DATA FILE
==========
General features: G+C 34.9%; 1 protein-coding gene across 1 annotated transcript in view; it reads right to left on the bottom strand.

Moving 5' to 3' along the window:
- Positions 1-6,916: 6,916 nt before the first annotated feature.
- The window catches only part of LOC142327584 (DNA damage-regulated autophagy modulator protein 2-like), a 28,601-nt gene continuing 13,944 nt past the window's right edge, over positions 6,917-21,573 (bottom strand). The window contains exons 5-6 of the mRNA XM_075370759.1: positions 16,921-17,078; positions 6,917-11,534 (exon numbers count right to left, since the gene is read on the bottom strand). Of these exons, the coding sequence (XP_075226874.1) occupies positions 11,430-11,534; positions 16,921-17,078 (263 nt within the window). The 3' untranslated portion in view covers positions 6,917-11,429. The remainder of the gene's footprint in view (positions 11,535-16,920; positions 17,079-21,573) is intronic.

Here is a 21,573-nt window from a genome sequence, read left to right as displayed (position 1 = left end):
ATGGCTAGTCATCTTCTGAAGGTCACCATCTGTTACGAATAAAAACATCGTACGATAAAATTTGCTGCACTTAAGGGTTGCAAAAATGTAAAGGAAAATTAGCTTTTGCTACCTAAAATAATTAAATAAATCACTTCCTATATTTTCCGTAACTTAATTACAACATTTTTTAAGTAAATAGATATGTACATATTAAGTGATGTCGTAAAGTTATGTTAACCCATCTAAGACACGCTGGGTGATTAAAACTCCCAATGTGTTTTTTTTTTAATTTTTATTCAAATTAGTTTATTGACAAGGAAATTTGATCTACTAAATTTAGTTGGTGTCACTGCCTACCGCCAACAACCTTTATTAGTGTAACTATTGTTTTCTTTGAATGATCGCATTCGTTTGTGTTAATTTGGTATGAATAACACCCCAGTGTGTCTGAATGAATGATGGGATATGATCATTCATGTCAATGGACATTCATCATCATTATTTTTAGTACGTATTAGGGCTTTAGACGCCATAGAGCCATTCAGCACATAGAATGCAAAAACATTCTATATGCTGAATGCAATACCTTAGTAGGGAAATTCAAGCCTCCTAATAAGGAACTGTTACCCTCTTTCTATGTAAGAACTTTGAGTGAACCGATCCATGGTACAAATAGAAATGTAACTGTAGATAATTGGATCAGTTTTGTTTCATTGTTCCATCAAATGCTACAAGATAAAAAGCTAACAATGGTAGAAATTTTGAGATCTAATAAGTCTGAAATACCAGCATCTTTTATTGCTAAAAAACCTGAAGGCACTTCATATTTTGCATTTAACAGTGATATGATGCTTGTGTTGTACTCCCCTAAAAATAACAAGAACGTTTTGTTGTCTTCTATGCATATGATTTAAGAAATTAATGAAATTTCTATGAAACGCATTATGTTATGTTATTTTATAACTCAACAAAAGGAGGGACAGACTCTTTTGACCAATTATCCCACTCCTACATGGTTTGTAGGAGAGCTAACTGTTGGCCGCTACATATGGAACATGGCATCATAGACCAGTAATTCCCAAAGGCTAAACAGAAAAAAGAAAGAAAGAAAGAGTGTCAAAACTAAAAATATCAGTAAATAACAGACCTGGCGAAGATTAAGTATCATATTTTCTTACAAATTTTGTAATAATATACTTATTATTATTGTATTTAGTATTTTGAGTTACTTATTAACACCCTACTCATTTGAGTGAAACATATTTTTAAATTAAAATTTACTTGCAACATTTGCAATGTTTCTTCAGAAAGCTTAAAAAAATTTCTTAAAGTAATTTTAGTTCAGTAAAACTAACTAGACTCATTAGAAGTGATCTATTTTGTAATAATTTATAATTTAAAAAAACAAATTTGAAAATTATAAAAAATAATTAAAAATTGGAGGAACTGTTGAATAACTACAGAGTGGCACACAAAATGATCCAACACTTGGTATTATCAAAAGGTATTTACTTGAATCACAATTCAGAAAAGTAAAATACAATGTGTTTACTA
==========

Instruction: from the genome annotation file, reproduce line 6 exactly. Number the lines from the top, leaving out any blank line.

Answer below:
ATGGCTAGTCATCTTCTGAAGGTCACCATCTGTTACGAATAAAAACATCGTACGATAAAATTTGCTGCACTTAAGGGTTGCAAAAATGTAAAGGAAAATTAGCTTTTGCTACCTAAAATAATTAAATAAATCACTTCCTATATTTTCCGTAACTTAATTACAACATTTTTTAAGTAAATAGATATGTACATATTAAGTGATGTCGTAAAGTTATGTTAACCCATCTAAGACACGCTGGGTGATTAAAACTCCCAATGTGTTTTTTTTTTAATTTTTATTCAAATTAGTTTATTGACAAGGAAATTTGATCTACTAAATTTAGTTGGTGTCACTGCCTACCGCCAACAACCTTTATTAGTGTAACTATTGTTTTCTTTGAATGATCGCATTCGTTTGTGTTAATTTGGTATGAATAACACCCCAGTGTGTCTGAATGAATGATGGGATATGATCATTCATGTCAATGGACATTCATCATCATTATTTTTAGTACGTATTAGGGCTTTAGACGCCATAGAGCCATTCAGCACATAGAATGCAAAAACATTCTATATGCTGAATGCAATACCTTAGTAGGGAAATTCAAGCCTCCTAATAAGGAACTGTTACCCTCTTTCTATGTAAGAACTTTGAGTGAACCGATCCATGGTACAAATAGAAATGTAACTGTAGATAATTGGATCAGTTTTGTTTCATTGTTCCATCAAATGCTACAAGATAAAAAGCTAACAATGGTAGAAATTTTGAGATCTAATAAGTCTGAAATACCAGCATCTTTTATTGCTAAAAAACCTGAAGGCACTTCATATTTTGCATTTAACAGTGATATGATGCTTGTGTTGTACTCCCCTAAAAATAACAAGAACGTTTTGTTGTCTTCTATGCATATGATTTAAGAAATTAATGAAATTTCTATGAAACGCATTATGTTATGTTATTTTATAACTCAACAAAAGGAGGGACAGACTCTTTTGACCAATTATCCCACTCCTACATGGTTTGTAGGAGAGCTAACTGTTGGCCGCTACATATGGAACATGGCATCATAGACCAGTAATTCCCAAAGGCTAAACAGAAAAAAGAAAGAAAGAAAGAGTGTCAAAACTAAAAATATCAGTAAATAACAGACCTGGCGAAGATTAAGTATCATATTTTCTTACAAATTTTGTAATAATATACTTATTATTATTGTATTTAGTATTTTGAGTTACTTATTAACACCCTACTCATTTGAGTGAAACATATTTTTAAATTAAAATTTACTTGCAACATTTGCAATGTTTCTTCAGAAAGCTTAAAAAAATTTCTTAAAGTAATTTTAGTTCAGTAAAACTAACTAGACTCATTAGAAGTGATCTATTTTGTAATAATTTATAATTTAAAAAAACAAATTTGAAAATTATAAAAAATAATTAAAAATTGGAGGAACTGTTGAATAACTACAGAGTGGCACACAAAATGATCCAACACTTGGTATTATCAAAAGGTATTTACTTGAATCACAATTCAGAAAAGTAAAATACAATGTGTTTACTA